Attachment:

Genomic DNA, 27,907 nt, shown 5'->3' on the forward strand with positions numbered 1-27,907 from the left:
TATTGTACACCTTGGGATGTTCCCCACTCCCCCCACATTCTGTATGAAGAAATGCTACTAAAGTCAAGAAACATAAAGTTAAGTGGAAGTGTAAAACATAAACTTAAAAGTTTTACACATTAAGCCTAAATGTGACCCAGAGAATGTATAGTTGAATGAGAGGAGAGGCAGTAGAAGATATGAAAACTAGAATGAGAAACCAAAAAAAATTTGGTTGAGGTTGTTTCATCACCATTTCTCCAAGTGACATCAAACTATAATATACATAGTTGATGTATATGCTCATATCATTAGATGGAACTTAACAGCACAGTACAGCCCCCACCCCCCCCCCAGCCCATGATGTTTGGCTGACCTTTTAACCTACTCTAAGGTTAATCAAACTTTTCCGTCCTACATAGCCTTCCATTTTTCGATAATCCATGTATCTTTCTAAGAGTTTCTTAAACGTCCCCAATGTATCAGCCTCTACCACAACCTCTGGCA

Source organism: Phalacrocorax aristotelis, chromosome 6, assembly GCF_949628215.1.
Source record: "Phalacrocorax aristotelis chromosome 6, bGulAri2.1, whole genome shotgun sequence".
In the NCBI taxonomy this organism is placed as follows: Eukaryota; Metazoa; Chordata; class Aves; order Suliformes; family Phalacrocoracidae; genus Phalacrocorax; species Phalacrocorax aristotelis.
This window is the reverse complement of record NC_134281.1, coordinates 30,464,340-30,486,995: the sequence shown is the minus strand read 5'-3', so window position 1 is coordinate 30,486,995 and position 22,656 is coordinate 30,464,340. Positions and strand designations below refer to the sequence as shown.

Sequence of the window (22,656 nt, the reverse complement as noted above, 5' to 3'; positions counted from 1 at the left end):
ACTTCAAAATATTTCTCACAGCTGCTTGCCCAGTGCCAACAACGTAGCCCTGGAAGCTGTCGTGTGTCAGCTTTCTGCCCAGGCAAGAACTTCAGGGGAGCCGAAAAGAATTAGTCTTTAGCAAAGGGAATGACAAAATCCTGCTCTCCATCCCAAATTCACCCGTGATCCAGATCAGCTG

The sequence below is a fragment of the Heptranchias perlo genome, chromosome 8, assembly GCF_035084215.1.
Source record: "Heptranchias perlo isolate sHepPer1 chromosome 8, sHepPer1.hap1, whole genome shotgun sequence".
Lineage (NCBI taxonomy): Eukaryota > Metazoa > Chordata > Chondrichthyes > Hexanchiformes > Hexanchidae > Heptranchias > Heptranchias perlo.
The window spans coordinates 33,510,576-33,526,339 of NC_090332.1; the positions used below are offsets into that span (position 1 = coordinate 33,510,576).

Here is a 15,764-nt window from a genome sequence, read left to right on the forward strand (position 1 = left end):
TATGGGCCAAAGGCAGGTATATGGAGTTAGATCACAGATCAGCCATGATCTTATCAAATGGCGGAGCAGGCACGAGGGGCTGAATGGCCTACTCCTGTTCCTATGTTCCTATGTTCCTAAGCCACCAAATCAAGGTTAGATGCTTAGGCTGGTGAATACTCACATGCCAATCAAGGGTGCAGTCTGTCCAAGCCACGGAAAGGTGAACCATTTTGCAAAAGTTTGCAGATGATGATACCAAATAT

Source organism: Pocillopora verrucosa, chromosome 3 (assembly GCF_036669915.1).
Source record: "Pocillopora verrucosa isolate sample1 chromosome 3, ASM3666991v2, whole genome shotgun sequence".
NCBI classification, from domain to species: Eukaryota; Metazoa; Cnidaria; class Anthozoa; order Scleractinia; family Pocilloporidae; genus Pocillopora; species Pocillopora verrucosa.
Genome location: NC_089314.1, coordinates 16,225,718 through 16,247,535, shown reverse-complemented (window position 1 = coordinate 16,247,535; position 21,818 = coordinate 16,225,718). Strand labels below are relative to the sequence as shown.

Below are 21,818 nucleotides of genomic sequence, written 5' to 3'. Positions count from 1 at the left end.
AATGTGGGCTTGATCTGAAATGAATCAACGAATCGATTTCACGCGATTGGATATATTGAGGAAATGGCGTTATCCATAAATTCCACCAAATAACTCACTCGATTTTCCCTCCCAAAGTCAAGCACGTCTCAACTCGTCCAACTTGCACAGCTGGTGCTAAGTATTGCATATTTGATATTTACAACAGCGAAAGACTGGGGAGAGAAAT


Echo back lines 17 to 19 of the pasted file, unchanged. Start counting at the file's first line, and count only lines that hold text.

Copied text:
NCBI classification, from domain to species: Eukaryota; Metazoa; Cnidaria; class Anthozoa; order Scleractinia; family Pocilloporidae; genus Pocillopora; species Pocillopora verrucosa.
Genome location: NC_089314.1, coordinates 16,225,718 through 16,247,535, shown reverse-complemented (window position 1 = coordinate 16,247,535; position 21,818 = coordinate 16,225,718). Strand labels below are relative to the sequence as shown.

Below are 21,818 nucleotides of genomic sequence, written 5' to 3'. Positions count from 1 at the left end.